Be honest; the day the 2013-2014 NHL schedule came out, you probably didn't circle the January 28th game between Ottawa and Columbus to be a "big game". But hey, you also probably wouldn't have predicted that at this point Captain Jason Spezza would be centring the third line between whatever two yutzes Paul MacLean would throw him this game. Let's face it, this really hasn't been the season most of us thought it would be.
Nevertheless, odd as it may seem, this was a big game. Both teams are part of the massive clusterfunk of ten teams competing for a chance to get drilled by the Penguins in the first round. Both teams needed a regulation win. The Senators got one. Here's how it happened.
Though they were on the road, the Senators came out fast and dominated the opening five minutes. The run of play hardly left the Columbus zone, and it was no surprise when Ottawa was awarded the first powerplay of the game.
It was, however, a considerable surprise when Stephane Da Costa: (a) showed up on the second powerplay unit; and (b) scored a powerplay goal by banging in a rebound. It was Da Costa's first marker of the season, and it was well timed for both the player and the team, both of whom have been flirting with irrelevance.
Comfortable with a seemingly insurmountable 1-0 lead, Ottawa tried to settle in and protect that lead for the rest of the game. The results were predictable: as the Sens eased off the gas, the Blue Jackets started to kick things into gear.
By the end of the period, Columbus had the edge in shots and Ottawa was looking forward to starting the second period trying to kill the second of two consecutive penalties.
The Blue Jackets' strong play continued at the outset of the second period, but they were unable to sneak anything past a very confident-looking Craig Anderson. I was going to write more about the hockey, but then:
Denis Potvin talked about players having giant knobs; and
Dean described Denis as having "hands the size of bananas."
As I pondered this inane, vaguely hilarious nonsense and questioned the life choices that had led me to hearing it, lightning struck again. Third line centre Jason Spezza found, er, fourth line centre (?) Stephane Da Costa streaking to the net, and the diminutive Frenchman buried Spezza's clever pass for his second tally of the game (and season!) to put the Sens ahead 2-0.
However, after taking the most dangerous lead in hockey, the Senators were (very predictably) again guilty of taking their collective foot off the proverbial gas. Jason Spezza took a penalty to cap several minutes of strong offensive play from Columbus, and on the ensuing powerplay Cam Atkinson buried a sweet "between the legs" feed from Matt Calvert to cut the Ottawa lead to one.
The rest of the period passed by relatively uneventfully, with the most notable play involving Clarke MacArthur blazing in from offscreen on a backcheck to break up a two on one and help preserve Ottawa's slim and probably undeserved lead. Note: Clarke MacArthur is awesome.
It was never going to last, was it? After an ill-advised offensive-zone penalty by Zack Smith, the Senators' penalty kill was a bit overenthusiastic in pursuing the puck. This led to James "Copy-Paste" Wisniewski getting the opportunity to step up and lean into a slap shot that Craig Anderson never had a chance to stop.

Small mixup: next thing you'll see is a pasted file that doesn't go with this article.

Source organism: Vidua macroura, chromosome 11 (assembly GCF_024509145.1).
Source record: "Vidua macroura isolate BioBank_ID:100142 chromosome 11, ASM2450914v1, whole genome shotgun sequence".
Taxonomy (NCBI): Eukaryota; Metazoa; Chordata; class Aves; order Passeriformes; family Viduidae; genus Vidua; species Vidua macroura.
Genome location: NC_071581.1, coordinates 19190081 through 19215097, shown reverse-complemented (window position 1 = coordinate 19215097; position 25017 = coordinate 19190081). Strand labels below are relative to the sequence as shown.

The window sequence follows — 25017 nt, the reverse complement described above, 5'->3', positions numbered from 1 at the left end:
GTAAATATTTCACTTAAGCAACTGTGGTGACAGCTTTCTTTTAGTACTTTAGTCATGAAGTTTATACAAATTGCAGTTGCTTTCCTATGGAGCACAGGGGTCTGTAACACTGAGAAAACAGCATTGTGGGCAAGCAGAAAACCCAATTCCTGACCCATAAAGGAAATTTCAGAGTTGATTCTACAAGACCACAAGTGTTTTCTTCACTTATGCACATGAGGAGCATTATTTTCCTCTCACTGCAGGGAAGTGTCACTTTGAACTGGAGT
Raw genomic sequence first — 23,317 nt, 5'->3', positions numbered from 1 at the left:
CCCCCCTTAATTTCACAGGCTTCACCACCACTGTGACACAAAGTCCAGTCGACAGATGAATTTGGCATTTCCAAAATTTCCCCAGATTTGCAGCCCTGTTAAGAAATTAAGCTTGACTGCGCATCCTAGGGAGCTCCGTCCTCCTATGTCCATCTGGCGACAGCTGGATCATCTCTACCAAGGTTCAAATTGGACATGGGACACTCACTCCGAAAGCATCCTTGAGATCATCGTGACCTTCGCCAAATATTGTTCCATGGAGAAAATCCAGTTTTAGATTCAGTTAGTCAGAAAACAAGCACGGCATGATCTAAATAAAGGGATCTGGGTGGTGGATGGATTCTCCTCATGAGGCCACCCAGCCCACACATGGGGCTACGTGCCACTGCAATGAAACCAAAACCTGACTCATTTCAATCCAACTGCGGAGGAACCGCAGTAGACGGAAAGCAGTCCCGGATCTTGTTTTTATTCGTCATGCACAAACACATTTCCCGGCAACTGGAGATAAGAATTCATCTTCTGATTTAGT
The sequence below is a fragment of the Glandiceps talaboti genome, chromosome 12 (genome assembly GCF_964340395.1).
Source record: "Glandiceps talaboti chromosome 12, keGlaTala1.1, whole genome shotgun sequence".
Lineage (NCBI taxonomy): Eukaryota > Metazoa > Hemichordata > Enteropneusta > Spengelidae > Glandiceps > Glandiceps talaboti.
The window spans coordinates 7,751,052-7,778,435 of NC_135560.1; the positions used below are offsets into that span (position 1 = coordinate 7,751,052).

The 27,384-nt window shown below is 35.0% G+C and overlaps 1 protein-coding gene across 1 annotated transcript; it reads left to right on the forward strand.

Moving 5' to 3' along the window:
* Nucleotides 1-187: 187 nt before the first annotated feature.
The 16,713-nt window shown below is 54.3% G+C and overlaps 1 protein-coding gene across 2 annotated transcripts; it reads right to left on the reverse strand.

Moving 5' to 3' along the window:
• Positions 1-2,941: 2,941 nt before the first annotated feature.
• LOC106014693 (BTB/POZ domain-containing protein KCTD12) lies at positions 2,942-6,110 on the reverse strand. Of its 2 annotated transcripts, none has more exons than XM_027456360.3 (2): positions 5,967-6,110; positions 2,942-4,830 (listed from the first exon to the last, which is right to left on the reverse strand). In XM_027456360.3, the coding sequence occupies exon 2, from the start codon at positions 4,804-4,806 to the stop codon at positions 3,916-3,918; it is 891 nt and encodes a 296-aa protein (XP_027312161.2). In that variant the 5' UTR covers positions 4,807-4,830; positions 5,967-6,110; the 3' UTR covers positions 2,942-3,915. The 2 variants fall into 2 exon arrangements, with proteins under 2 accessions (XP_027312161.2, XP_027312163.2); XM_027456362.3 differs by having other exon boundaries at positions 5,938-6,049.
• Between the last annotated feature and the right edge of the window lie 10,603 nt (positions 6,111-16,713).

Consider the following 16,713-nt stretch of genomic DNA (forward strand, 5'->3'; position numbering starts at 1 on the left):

And then hey, another offensive-zone penalty by Zack Smith! This one didn't lead to a powerplay goal, but two in five minutes is worthy of comment. More to follow in the "zeroes" section below!
Fortunately, as he so often does, Erik Karlsson provided the turning point a few minutes later with a nifty bit of skating on the blue line to draw a tripping call. Jason Spezza slapped home a rebound on the powerplay, and suddenly the Sens found themselves up a goal with a few minutes left.
Chaos followed. Columbus pushed back hard in search of an equalizer, but couldn't find a way to get the puck past Craig Anderson and the five Senators lying behind him in the net. The game then ended with Bobby Ryan, Clarke MacArthur, Kyle Turris, and Jared Cowen each taking turns mocking Erik Condra by pretending not to be able to score into an empty net.
3-2! Senators win! Senators win!
It wasn't pretty, but I'll take it.
Sens Hero: Stephane Da Costa
No one saw this two-goal outburst coming. I was humbled in my skepticism, and reminded of the words of fictional restaurant critic Anton Ego in Ratatouille:
Last night, I experienced something new: an extraordinary meal from a singularly unexpected source. To say that both the meal and its maker have challenged my preconceptions about fine cooking is a gross understatement. They have rocked me to my core. In the past, I have made no secret of my disdain for Chef Gusteau's famous motto, "Anyone can cook." But I realize, only now do I truly understand what he meant. Not everyone can become a great artist; but a great artist *can* come from *anywhere*. It is difficult to imagine more humble origins than those of the genius now cooking at Gusteau's, who is, in this critic's opinion, nothing less than the finest chef in France. I will be returning to Gusteau's soon, hungry for more.
DaCostatouille! Or maybe not, but I'm glad the kid had his big night. I hereby declare that this forgettable win shall hereinafter forever be known as "The Da Costa Game".
Sens Hero: Jason Spezza
The captain's fingerprints were all over this victory. Spezza provided the set-up on Da Costa's second goal and put in the winner himself. He's been looking better lately. Durst we hope up that the Spezza of old is starting to rear his balding head? If so, look out Eastern Conference!
Sens Hero: Craig Anderson
Andy was a wall tonight, and could only be beaten by two unstoppable shots. More of this, please!
Sens Zero: Zack Smith
Those penalties in the third could have easily cost the team a vital two points. These things just can't happen when you're playing for a team on the playoff bubble.